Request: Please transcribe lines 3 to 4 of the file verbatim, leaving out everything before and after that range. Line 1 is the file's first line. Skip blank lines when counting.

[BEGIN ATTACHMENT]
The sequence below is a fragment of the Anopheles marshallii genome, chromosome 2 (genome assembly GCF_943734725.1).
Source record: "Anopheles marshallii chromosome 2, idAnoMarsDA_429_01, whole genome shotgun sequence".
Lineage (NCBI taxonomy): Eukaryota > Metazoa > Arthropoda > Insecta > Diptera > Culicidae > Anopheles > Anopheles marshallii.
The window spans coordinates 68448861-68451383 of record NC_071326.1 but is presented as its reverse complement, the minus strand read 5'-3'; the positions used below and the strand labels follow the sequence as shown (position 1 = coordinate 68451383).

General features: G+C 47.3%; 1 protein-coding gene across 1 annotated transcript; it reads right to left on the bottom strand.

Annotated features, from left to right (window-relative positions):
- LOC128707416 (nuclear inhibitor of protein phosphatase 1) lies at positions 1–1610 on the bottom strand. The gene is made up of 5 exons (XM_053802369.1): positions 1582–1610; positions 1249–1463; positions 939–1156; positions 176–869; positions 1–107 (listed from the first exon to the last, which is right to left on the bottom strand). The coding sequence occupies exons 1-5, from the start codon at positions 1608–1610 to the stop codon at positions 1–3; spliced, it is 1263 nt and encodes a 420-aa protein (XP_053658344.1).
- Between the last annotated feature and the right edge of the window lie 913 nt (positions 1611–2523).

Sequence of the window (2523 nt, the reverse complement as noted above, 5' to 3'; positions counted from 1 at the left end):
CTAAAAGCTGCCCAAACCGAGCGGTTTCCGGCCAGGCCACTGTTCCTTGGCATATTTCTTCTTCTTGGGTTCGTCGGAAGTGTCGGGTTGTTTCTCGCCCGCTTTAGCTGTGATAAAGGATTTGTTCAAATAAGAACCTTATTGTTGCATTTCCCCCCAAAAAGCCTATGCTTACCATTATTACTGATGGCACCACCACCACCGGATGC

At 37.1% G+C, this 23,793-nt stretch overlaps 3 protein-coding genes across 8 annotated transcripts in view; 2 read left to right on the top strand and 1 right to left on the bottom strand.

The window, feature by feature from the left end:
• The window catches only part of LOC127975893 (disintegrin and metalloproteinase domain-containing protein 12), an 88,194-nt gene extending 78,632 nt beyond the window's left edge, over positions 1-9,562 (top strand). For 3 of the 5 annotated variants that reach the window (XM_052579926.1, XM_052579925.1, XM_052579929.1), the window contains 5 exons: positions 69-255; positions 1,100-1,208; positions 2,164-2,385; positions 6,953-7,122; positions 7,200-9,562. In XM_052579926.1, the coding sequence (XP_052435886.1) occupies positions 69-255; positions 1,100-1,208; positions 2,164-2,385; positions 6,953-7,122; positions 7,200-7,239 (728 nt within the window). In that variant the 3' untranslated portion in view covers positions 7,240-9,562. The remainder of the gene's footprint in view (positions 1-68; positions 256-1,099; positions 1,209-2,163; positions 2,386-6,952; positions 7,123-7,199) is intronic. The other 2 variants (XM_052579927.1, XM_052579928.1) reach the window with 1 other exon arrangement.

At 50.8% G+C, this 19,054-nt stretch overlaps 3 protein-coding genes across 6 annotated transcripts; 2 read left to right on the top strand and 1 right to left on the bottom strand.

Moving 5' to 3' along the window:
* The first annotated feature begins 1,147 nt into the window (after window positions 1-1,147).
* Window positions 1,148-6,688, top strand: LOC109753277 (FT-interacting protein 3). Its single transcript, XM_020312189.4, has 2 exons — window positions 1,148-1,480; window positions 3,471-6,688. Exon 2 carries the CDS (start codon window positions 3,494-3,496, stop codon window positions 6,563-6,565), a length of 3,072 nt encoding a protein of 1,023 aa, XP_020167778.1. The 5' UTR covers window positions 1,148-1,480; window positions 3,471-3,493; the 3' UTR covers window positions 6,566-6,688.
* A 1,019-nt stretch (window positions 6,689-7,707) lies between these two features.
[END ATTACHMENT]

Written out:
Lineage (NCBI taxonomy): Eukaryota > Metazoa > Arthropoda > Insecta > Diptera > Culicidae > Anopheles > Anopheles marshallii.
The window spans coordinates 68448861-68451383 of record NC_071326.1 but is presented as its reverse complement, the minus strand read 5'-3'; the positions used below and the strand labels follow the sequence as shown (position 1 = coordinate 68451383).